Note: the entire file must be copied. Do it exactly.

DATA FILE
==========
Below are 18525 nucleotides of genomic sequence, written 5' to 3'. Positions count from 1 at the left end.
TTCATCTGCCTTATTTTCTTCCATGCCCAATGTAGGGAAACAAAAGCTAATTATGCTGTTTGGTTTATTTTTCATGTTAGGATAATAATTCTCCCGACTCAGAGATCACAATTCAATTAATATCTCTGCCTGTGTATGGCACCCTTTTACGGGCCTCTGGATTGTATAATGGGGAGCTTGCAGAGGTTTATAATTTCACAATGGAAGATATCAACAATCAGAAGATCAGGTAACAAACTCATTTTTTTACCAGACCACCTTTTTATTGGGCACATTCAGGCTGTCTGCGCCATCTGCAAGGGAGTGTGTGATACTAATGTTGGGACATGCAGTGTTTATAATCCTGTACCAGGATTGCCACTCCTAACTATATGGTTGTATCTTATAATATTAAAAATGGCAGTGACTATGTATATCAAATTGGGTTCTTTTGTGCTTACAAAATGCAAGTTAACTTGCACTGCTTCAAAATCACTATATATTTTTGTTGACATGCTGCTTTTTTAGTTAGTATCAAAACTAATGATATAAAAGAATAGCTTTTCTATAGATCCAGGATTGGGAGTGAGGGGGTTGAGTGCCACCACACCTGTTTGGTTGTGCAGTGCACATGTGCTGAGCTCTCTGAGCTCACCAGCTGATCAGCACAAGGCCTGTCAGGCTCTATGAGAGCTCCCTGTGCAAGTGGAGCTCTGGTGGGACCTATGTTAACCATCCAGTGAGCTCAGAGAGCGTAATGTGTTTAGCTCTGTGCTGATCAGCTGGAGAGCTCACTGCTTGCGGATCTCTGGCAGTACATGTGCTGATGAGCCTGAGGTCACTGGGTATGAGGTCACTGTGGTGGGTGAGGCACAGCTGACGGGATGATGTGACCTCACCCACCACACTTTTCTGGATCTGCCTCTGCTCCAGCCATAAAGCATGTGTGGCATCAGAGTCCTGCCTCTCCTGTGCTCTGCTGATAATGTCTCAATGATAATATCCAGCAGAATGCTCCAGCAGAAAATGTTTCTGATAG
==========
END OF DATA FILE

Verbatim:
Below are 18525 nucleotides of genomic sequence, written 5' to 3'. Positions count from 1 at the left end.
TTCATCTGCCTTATTTTCTTCCATGCCCAATGTAGGGAAACAAAAGCTAATTATGCTGTTTGGTTTATTTTTCATGTTAGGATAATAATTCTCCCGACTCAGAGATCACAATTCAATTAATATCTCTGCCTGTGTATGGCACCCTTTTACGGGCCTCTGGATTGTATAATGGGGAGCTTGCAGAGGTTTATAATTTCACAATGGAAGATATCAACAATCAGAAGATCAGGTAACAAACTCATTTTTTTACCAGACCACCTTTTTATTGGGCACATTCAGGCTGTCTGCGCCATCTGCAAGGGAGTGTGTGATACTAATGTTGGGACATGCAGTGTTTATAATCCTGTACCAGGATTGCCACTCCTAACTATATGGTTGTATCTTATAATATTAAAAATGGCAGTGACTATGTATATCAAATTGGGTTCTTTTGTGCTTACAAAATGCAAGTTAACTTGCACTGCTTCAAAATCACTATATATTTTTGTTGACATGCTGCTTTTTTAGTTAGTATCAAAACTAATGATATAAAAGAATAGCTTTTCTATAGATCCAGGATTGGGAGTGAGGGGGTTGAGTGCCACCACACCTGTTTGGTTGTGCAGTGCACATGTGCTGAGCTCTCTGAGCTCACCAGCTGATCAGCACAAGGCCTGTCAGGCTCTATGAGAGCTCCCTGTGCAAGTGGAGCTCTGGTGGGACCTATGTTAACCATCCAGTGAGCTCAGAGAGCGTAATGTGTTTAGCTCTGTGCTGATCAGCTGGAGAGCTCACTGCTTGCGGATCTCTGGCAGTACATGTGCTGATGAGCCTGAGGTCACTGGGTATGAGGTCACTGTGGTGGGTGAGGCACAGCTGACGGGATGATGTGACCTCACCCACCACACTTTTCTGGATCTGCCTCTGCTCCAGCCATAAAGCATGTGTGGCATCAGAGTCCTGCCTCTCCTGTGCTCTGCTGATAATGTCTCAATGATAATATCCAGCAGAATGCTCCAGCAGAAAATGTTTCTGATAG